Bots appear to be spamming a US regulator’s website over a proposed reversal of net neutrality rules, researchers have said.
According to three separate analyses, a flood of automated comments to the Federal Communications Commission (FCC) was detected over the weekend.
More than 400,000 comments with remarkably similar wording have been detected in recent days.
Net neutrality proponents argue that all internet traffic should be equal.
This means that no content provider should be able to, for example, charge more for faster access to certain data.
One expert described bot activity as a new form of protest.
“Someone has gone out of their way to make these seem like real submissions,” wrote Chris Sinchok in a blog post about the apparently automated activity.
Having downloaded the comments and associated data, Mr Sinchok noticed that the names and email addresses associated with thousands of them also turned up in lists of personal data stolen from websites.
He told the BBC that this suggested someone might be using information collected from breached databases to make the submissions look more authentic.
“It really seems like this is getting pooled from some place in an automated fashion and it’s coming in at unreasonable rates,” he said.
He added that the uniformity of the data was also a possible giveaway.
For example, many comments are essentially identical save for the occasional, small difference – such as the exact same sentence appearing in multiple comments, but with different letters capitalised each time.
And the rate at which comments were posted also seemed suspicious, starting and stopping in bursts, he added.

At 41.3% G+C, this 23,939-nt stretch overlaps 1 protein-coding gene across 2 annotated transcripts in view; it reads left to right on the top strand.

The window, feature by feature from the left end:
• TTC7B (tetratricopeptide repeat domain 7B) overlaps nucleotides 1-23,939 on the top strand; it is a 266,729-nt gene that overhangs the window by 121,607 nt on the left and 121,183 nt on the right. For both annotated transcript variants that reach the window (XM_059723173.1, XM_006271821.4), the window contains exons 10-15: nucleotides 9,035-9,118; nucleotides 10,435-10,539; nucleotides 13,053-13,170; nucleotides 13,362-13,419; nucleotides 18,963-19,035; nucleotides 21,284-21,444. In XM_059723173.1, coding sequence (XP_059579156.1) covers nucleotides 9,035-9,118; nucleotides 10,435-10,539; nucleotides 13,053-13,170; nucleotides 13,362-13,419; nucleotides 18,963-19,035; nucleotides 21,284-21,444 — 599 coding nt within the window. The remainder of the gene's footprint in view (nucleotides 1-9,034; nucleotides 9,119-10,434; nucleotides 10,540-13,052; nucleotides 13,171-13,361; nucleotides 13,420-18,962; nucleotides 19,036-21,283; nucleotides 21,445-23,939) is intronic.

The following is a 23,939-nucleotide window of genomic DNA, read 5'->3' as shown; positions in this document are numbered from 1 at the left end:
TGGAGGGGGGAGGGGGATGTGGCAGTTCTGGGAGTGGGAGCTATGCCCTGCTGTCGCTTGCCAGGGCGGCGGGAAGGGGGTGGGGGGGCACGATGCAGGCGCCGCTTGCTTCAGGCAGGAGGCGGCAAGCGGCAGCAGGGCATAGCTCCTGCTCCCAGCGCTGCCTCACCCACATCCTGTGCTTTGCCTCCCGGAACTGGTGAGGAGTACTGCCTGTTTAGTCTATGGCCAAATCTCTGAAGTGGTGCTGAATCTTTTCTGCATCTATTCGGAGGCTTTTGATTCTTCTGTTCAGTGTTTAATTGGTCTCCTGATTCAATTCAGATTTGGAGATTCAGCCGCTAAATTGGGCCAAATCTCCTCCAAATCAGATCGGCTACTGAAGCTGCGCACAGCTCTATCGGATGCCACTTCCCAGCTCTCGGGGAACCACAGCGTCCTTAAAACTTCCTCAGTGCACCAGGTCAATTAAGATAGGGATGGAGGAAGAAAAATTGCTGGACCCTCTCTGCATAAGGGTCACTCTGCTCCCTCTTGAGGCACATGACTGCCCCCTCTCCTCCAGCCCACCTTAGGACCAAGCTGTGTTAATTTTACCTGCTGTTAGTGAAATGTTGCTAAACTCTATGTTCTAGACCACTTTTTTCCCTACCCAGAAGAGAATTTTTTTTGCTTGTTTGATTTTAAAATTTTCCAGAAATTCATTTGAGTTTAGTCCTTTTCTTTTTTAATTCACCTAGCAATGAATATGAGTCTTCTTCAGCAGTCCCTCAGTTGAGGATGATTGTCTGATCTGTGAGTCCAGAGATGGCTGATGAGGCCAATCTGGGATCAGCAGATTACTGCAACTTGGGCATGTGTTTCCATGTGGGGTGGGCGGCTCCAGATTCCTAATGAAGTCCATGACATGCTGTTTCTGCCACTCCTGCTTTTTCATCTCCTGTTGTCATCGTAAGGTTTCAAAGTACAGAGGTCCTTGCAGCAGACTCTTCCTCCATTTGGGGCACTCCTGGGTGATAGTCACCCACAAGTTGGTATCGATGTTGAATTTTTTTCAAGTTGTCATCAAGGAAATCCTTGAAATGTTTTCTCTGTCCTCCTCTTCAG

Other watchers, including a graduate student at the Massachusetts Institute of Technology (MIT) and another at Harvard University, have also tracked a boom in apparently automated activity directed at the site in recent days.
Earlier this month, the FCC said it had been targeted by a distributed denial of service (DDoS) attack that led to downtime for the comments system.
This followed a television appearance by comedian John Oliver in which he urged people to post comments against the proposals on the FCC’s website.
“Net neutrality is such a hot-button issue and it’s one of the few examples of online activism that’s actually amounted to something,” noted Prof Phil Howard at the Oxford Internet Institute.
He cited the 2014 online protests, after which President Obama stepped in to recommend that the FCC drop earlier proposals to curtail net neutrality.
“This is how people protest these days,” said Prof Howard, referring to the apparently automated comments.
He also pointed out that a growing number of people had the necessary programming skills to do it.
However, Mr Sinchok is concerned that the bot activity will create the impression that genuine opposition to the FCC’s current proposals does not really exist.
“There are people that care about this issue a lot,” he told the BBC.
“Activity like this is really muddying the waters – and I don’t want it to give [the FCC] an excuse to say, ‘Hey, there’s mixed support for this.'”
The FCC has not yet responded to a BBC request for comment.
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